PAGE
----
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Marilyn Hacker and Alfred Corn reading and in conversation with Jennifer K. Dick

Review by Kate Noakes for Paris Lit Up

The American University in Paris played host to a detailed and instructive conversation in poetry on 1 March with two of its greats – Marilyn Hacker and Alfred Corn. Such is their measure that people came from London just for the event.  Jennifer K. Dick steered the proceedings, posing questions about dialogues with writers past and present; on place in poetry; and what it means to take risks in writing. But before the answers to some of those, the work.

Marilyn Hacker read mainly from her most recent collection, Names, (Norton 2010). Especially good to hear were her ghazal (a form she particularly enjoys) The Beloved, her epistolary poem Letter to Alfred Corn, and a Renga From Diaspo, which amongst other things is political in its concern. She also read a glose, which is a Spanish form using four lines from another poet, that starts in the fruit stalls of Belleville.

Nuggets of poetic wisdom which came from the discussion topics, and on which one might meditate for a while, included the genesis of poems: both agreed that first lines come from the gods, but may not survive in the final poem, or might migrate to a better position.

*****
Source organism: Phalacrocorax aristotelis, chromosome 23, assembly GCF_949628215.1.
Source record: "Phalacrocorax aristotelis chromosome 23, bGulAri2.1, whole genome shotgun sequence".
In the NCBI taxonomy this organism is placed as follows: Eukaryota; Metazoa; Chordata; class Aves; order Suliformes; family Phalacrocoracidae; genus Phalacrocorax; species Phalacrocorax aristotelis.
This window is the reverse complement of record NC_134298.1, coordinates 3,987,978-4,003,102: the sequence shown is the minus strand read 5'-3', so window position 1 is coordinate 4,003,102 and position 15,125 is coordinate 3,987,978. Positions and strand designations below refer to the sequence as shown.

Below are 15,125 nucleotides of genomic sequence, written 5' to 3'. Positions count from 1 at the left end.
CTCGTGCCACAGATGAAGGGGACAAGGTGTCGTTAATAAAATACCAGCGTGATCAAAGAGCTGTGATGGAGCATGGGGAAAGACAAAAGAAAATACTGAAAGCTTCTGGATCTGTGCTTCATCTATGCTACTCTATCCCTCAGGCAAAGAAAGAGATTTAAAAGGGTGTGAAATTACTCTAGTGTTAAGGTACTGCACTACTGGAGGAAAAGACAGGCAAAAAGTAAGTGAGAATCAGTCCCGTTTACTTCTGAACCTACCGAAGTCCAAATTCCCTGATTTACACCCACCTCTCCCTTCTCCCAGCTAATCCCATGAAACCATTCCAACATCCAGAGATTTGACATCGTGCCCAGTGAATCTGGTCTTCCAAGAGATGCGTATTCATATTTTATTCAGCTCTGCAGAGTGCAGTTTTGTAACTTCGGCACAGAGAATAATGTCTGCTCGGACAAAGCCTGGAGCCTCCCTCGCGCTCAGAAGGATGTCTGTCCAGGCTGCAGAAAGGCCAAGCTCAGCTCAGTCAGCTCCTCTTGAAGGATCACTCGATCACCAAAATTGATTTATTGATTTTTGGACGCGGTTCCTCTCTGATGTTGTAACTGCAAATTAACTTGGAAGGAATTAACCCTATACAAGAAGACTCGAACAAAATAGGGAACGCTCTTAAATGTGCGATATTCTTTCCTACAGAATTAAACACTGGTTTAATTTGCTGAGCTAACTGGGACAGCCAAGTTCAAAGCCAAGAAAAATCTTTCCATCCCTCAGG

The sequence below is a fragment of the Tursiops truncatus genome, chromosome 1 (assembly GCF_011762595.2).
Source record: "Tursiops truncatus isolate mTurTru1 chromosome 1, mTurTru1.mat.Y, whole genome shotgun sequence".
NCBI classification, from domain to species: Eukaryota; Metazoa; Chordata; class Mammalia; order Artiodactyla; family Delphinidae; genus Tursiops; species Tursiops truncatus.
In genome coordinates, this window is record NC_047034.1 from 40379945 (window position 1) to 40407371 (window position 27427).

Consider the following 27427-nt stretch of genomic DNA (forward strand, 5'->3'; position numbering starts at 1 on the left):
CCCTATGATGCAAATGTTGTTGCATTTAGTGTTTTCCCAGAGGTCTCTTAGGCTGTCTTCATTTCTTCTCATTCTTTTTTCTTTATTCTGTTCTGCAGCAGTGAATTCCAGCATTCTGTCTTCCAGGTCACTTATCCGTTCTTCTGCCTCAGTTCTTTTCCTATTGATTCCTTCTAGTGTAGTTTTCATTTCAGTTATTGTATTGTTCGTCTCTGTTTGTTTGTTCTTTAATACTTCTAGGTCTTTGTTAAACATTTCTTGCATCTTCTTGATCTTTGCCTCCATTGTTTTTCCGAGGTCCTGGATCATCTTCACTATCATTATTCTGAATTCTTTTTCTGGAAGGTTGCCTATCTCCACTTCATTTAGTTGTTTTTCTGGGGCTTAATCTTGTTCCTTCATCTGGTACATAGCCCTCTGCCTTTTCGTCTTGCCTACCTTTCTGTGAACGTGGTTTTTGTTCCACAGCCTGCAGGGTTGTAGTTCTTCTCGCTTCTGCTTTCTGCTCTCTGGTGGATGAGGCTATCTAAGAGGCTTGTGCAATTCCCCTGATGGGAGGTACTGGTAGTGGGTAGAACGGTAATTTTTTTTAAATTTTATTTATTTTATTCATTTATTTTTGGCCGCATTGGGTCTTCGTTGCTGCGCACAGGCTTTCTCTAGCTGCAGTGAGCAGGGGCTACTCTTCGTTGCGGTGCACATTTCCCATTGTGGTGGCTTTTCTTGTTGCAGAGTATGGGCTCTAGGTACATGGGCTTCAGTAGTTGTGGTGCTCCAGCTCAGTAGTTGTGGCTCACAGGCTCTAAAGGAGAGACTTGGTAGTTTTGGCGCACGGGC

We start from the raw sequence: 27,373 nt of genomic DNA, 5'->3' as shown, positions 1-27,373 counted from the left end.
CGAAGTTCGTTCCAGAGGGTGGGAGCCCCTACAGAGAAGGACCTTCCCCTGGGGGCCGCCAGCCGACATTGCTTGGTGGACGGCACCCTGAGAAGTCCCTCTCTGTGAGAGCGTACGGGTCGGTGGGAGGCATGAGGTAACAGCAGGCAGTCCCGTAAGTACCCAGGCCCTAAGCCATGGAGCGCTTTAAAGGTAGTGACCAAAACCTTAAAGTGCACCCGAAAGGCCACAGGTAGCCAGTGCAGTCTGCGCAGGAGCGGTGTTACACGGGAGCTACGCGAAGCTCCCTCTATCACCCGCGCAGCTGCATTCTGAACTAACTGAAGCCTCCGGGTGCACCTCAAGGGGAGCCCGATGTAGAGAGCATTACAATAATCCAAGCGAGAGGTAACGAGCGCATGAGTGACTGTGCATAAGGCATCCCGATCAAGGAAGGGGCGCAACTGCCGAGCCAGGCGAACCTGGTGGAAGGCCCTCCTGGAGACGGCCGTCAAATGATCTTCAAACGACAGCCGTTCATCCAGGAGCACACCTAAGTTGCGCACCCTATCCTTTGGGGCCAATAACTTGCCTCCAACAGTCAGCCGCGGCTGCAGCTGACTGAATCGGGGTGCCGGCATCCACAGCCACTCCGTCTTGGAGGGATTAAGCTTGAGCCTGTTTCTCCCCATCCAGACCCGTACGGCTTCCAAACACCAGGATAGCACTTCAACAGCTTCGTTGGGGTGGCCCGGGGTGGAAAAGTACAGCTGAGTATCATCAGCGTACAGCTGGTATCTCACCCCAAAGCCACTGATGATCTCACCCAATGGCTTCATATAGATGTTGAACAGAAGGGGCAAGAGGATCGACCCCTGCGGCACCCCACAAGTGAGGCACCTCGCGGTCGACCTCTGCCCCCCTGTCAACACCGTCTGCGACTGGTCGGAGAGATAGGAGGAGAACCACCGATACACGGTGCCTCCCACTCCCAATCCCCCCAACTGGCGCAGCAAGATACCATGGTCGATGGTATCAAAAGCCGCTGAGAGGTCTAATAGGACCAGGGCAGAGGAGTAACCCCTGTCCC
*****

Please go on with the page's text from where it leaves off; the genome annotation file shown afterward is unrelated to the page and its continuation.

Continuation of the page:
Marilyn Hacker and Alfred Corn

Marilyn Hacker and Alfred Corn

Corn’s advice is to resist fleeting fashions in poetry in order to secure a more long-lived readership. He resisted the current notions that writing from one’s life should be damned as confessional, and that writing nature or from sincere feeling are sentimental. Those may be out of style according to the poetry police, but he chooses not to care. This is risk taking in a way that language poetry no longer is.

Hacker’s risk taking came in a more political form: she spoke of poets currently on trial and imprisoned for what they said or are perceived to have said in verse; perhaps she had al-Ajami in mind. For her, being edgy is the way of making a poem, its game.
Best quote from Alfred Corn: ‘literature comes out of other literature… reading creates writing’. Sound words. Best line from Marilyn Hacker ‘the now distant friend translates silence that is not poetry’. Quite so.

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